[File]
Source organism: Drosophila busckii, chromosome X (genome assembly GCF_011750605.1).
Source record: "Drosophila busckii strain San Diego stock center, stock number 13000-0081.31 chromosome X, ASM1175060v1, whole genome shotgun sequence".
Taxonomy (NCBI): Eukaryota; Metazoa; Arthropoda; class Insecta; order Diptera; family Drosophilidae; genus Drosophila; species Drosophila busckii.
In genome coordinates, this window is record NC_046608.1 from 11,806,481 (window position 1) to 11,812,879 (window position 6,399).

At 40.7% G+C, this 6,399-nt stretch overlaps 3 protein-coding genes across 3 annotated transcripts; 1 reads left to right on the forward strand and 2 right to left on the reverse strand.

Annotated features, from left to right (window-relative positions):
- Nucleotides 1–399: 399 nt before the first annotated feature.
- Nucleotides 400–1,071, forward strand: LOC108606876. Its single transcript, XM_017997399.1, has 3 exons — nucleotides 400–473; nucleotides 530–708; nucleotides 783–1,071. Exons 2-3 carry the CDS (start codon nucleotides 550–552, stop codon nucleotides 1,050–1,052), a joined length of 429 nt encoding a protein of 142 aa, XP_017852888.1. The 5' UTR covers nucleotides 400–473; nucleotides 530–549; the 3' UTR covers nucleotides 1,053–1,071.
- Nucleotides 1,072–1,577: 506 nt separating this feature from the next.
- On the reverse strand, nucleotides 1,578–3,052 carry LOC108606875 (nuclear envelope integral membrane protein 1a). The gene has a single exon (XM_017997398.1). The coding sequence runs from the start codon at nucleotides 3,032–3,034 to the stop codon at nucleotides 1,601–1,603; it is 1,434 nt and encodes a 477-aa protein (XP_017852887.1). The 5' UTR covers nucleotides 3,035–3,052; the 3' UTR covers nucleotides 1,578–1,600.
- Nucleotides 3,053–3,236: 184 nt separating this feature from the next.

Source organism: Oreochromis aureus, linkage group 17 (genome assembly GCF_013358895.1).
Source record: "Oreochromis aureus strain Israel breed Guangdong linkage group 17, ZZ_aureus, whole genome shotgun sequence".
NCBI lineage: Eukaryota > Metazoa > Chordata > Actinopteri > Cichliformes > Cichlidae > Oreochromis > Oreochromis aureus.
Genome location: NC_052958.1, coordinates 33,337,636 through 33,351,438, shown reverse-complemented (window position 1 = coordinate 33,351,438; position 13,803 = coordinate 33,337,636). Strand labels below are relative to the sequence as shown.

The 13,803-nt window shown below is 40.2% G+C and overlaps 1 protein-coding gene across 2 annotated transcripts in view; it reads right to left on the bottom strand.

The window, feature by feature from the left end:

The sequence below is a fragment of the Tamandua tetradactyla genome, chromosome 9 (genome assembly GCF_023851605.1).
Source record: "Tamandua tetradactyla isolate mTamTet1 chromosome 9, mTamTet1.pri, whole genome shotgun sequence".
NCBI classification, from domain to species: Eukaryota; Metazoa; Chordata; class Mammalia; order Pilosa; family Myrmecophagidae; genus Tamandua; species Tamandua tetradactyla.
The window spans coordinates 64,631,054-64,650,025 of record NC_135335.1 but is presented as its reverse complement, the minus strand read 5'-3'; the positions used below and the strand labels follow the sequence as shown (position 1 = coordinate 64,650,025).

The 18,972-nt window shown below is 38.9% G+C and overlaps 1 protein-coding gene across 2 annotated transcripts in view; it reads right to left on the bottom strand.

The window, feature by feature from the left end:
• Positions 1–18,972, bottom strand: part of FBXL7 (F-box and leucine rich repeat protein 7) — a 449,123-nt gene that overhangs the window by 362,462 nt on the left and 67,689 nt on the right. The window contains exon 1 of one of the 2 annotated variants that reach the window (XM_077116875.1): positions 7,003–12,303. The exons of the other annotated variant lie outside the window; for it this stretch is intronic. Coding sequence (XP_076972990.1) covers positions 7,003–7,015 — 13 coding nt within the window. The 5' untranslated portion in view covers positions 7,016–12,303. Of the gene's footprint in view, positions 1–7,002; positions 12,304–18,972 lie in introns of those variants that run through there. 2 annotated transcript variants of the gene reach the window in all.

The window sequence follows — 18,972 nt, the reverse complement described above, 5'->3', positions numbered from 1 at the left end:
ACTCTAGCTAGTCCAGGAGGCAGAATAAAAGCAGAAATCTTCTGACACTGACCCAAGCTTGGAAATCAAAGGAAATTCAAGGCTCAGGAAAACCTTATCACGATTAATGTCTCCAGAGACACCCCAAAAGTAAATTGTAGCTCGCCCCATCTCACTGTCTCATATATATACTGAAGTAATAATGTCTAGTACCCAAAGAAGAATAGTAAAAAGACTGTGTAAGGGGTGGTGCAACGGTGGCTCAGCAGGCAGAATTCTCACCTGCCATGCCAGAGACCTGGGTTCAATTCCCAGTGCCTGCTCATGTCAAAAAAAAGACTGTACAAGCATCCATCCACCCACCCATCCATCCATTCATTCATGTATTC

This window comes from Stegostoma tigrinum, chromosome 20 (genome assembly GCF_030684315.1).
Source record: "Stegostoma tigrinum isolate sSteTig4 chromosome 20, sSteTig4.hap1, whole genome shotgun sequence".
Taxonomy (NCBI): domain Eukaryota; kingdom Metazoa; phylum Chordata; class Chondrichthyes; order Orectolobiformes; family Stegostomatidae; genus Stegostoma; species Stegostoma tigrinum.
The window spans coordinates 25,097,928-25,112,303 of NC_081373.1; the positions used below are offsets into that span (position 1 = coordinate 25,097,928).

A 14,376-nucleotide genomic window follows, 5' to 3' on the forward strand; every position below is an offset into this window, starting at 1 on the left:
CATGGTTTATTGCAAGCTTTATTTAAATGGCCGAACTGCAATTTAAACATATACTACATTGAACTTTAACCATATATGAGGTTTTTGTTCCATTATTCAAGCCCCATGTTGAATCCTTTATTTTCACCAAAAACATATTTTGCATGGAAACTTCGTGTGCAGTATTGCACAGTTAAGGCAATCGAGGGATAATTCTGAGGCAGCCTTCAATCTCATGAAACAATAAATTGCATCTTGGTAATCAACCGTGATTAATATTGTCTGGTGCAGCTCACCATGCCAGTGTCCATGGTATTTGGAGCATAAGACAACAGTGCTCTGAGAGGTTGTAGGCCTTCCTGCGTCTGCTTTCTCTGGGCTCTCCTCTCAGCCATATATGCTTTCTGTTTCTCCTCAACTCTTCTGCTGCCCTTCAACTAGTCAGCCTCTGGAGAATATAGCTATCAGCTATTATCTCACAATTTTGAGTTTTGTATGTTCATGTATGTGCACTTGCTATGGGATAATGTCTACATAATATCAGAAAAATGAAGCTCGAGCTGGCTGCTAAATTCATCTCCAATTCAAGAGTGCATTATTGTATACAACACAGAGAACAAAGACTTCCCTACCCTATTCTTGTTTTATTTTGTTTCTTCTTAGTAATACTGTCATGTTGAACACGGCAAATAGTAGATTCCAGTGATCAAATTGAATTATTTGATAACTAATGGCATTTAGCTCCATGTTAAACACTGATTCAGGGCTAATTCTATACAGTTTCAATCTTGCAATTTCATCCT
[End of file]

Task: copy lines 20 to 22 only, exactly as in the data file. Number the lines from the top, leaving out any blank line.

NCBI classification, from domain to species: Eukaryota; Metazoa; Chordata; class Mammalia; order Pilosa; family Myrmecophagidae; genus Tamandua; species Tamandua tetradactyla.
The window spans coordinates 64,631,054-64,650,025 of record NC_135335.1 but is presented as its reverse complement, the minus strand read 5'-3'; the positions used below and the strand labels follow the sequence as shown (position 1 = coordinate 64,650,025).

The 18,972-nt window shown below is 38.9% G+C and overlaps 1 protein-coding gene across 2 annotated transcripts in view; it reads right to left on the bottom strand.